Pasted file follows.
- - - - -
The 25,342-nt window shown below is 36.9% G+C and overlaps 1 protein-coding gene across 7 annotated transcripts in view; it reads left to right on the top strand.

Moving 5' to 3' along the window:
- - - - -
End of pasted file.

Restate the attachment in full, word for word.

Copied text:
The 25,342-nt window shown below is 36.9% G+C and overlaps 1 protein-coding gene across 7 annotated transcripts in view; it reads left to right on the top strand.

Moving 5' to 3' along the window: